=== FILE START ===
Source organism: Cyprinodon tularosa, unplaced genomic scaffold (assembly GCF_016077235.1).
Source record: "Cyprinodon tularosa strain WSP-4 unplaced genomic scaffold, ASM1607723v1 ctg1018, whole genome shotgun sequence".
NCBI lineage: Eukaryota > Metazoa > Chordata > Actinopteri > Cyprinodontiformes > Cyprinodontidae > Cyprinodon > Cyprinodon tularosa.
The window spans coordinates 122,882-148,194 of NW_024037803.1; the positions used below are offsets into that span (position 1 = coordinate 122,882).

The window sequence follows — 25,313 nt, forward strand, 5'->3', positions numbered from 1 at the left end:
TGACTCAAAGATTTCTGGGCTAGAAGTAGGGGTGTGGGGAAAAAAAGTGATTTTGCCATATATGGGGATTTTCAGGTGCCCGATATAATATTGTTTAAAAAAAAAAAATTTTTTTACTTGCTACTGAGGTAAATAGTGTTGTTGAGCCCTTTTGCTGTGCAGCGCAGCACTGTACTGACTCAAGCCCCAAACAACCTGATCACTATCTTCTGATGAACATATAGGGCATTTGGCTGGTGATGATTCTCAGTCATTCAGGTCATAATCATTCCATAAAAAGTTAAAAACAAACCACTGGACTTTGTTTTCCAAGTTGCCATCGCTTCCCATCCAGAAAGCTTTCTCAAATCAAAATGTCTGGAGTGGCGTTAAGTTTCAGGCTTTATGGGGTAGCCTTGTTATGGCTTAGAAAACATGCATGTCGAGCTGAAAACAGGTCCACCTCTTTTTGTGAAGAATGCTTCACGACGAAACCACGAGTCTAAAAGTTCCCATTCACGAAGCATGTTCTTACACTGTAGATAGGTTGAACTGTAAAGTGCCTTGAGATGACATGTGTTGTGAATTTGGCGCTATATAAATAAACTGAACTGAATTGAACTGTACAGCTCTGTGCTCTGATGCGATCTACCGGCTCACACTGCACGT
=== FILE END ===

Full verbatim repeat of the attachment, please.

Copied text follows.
Source organism: Cyprinodon tularosa, unplaced genomic scaffold (assembly GCF_016077235.1).
Source record: "Cyprinodon tularosa strain WSP-4 unplaced genomic scaffold, ASM1607723v1 ctg1018, whole genome shotgun sequence".
NCBI lineage: Eukaryota > Metazoa > Chordata > Actinopteri > Cyprinodontiformes > Cyprinodontidae > Cyprinodon > Cyprinodon tularosa.
The window spans coordinates 122,882-148,194 of NW_024037803.1; the positions used below are offsets into that span (position 1 = coordinate 122,882).

The window sequence follows — 25,313 nt, forward strand, 5'->3', positions numbered from 1 at the left end:
TGACTCAAAGATTTCTGGGCTAGAAGTAGGGGTGTGGGGAAAAAAAGTGATTTTGCCATATATGGGGATTTTCAGGTGCCCGATATAATATTGTTTAAAAAAAAAAAATTTTTTTACTTGCTACTGAGGTAAATAGTGTTGTTGAGCCCTTTTGCTGTGCAGCGCAGCACTGTACTGACTCAAGCCCCAAACAACCTGATCACTATCTTCTGATGAACATATAGGGCATTTGGCTGGTGATGATTCTCAGTCATTCAGGTCATAATCATTCCATAAAAAGTTAAAAACAAACCACTGGACTTTGTTTTCCAAGTTGCCATCGCTTCCCATCCAGAAAGCTTTCTCAAATCAAAATGTCTGGAGTGGCGTTAAGTTTCAGGCTTTATGGGGTAGCCTTGTTATGGCTTAGAAAACATGCATGTCGAGCTGAAAACAGGTCCACCTCTTTTTGTGAAGAATGCTTCACGACGAAACCACGAGTCTAAAAGTTCCCATTCACGAAGCATGTTCTTACACTGTAGATAGGTTGAACTGTAAAGTGCCTTGAGATGACATGTGTTGTGAATTTGGCGCTATATAAATAAACTGAACTGAATTGAACTGTACAGCTCTGTGCTCTGATGCGATCTACCGGCTCACACTGCACGT